Saturday, August 10, 2013

We've Gone Our Separate Ways...

Beautiful Temple Square, Salt Lake City
Now that I've got your attention, we have gone our separate ways, but only for two weeks.   Roger has gone to Indiana for a little work.  Don't feel too badly for him, though; not only does he get to stay with our friends Jay and Nancy in their beautiful home, but his social calendar has been booked solid.

One highlight of his Indiana visit was to attend the Hamilton Southeastern Middle School staff reunion.  These folks were like family to Roger back when he served as their principal.  I know the laughs they had in the 1980s and 1990s, so I'm sure there were a lot of laughs at the reunion!  It tells you what a special group they are that they would plan this get-together, now that most of them have moved on to other schools or retired.

 The very next day Roger was able to attend his 45th class reunion in Pendleton, Indiana.  I've talked to him daily, and every day he's been meeting friends and former colleagues for either lunch or dinner.  This weekend he is going to Jay and Nancy's lake cottage with them for more fun, and better yet, his brother and sister-in-law are driving down there to be with them.  Roger will fly back here to Salt Lake City on Wednesday, and I think he'll need a rest!

We parked the motor home here in Salt Lake City for a reason.  Since December 1st, I've been working on family trees on for both Roger and I.  The Family History Library here in Salt Lake City, run by the LDS church, is THE place to go for family research.  I wish I could tell you I've seen a lot of the local sites here, but other than a delightful visit with a girlfriend from high school in Park City, I've spent every day at the library.  (In fact, that visit was on a Sunday, when the library was closed).   Roger can tell you that when I get involved in a project, I kind of get immersed in it, if you know what I mean.

 I did take a walk around Temple Square this morning before hitting the book stacks, and here are a few pictures of the beautiful gardens and buildings:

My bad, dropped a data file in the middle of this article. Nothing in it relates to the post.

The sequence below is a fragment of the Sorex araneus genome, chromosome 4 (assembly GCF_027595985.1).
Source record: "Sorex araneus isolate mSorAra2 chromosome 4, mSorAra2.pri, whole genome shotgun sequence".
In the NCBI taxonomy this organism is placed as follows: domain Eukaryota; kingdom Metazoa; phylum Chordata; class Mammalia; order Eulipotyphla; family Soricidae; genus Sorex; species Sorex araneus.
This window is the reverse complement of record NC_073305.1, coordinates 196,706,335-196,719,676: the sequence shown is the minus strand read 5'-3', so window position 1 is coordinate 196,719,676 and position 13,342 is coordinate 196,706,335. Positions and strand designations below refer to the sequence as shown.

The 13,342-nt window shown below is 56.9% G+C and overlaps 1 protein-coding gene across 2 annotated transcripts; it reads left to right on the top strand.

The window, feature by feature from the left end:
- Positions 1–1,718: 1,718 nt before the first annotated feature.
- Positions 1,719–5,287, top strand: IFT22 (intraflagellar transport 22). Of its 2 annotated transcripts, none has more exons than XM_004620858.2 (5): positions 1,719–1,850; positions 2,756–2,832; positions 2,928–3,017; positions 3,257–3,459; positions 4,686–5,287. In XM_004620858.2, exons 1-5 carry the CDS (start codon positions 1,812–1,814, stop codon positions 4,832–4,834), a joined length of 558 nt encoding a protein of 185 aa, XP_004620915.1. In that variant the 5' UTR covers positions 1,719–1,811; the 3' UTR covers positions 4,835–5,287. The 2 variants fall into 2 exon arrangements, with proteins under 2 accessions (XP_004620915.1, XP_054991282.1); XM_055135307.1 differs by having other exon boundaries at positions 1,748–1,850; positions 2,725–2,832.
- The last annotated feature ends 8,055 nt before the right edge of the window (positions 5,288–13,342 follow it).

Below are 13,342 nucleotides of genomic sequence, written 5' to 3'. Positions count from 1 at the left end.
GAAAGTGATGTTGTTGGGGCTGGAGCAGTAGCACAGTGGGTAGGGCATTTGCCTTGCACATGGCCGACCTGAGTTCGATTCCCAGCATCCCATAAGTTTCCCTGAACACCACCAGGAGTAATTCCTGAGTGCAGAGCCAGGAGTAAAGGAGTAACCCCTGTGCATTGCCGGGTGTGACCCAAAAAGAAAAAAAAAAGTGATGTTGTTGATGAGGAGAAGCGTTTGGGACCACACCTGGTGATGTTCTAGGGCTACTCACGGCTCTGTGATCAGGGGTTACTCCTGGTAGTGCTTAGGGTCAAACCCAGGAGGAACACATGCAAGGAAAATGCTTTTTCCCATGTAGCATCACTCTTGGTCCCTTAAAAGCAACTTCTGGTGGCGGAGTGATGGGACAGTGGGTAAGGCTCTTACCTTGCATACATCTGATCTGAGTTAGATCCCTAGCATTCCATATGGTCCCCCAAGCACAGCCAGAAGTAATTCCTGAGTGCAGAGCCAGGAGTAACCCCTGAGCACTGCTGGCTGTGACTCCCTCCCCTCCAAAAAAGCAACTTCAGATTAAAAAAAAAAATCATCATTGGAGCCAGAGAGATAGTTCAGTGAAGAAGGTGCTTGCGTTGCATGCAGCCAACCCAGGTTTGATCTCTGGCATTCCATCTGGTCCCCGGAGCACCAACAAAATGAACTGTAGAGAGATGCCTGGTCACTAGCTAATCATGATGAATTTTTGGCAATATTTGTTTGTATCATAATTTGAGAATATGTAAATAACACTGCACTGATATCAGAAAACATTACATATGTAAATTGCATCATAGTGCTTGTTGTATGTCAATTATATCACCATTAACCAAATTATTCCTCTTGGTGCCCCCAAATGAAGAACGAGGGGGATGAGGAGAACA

There is a LDS church in Fishers, Indiana where we lived while our daughters went through school, and some of Robyn's mormon girlfriends did travel to the Temple here for their weddings.  One day when I walked through the square there were at least three brides and wedding parties having their pictures taken near the beautiful gardens.  None today, though, when I had my camera.

Temple Square is a beautiful oasis in the middle of the city.   Just off the west side of Temple Square sits the Church History Museum...

And next door to that is my home-away-from-home, the Family History Library...

Between the two buildings is a small plaza, at the rear of which stands a pioneer log cabin:

Hmmm...15 x 20 feet; that's not much bigger than our little coach house in Texas.  Here's a peek inside:

After my quick walking tour, I went back to the books on the third floor of the library.  
You would think two weeks would be more than enough time to do research.  I have so many things that I want to look up here that I've been playing "beat the clock" every day!  I only have three days left and I'll just barely get through my to-do list.

Here's my plan of attack:

While doing research the past eight months, I tore up an old atlas and as I was making my tree on, I also wrote family names in the counties in the states where they lived, color-coding the outline by family group (Roger's, mine,  mother's and father's branches of each).
 Those counties outlined in several colors were the ones I focused on this week, meaning they had lots of different family groups from there.  Today was "Look up Massachusetts" day for me.  I started with Martha's Vineyard and Nantucket, just because I was interested in the ancestors from there (sea captains).
 Since I had already written the surnames on the map, it was easy for me to look them up on my family tree the night before and make lists of their full names and dates (next to counties and towns).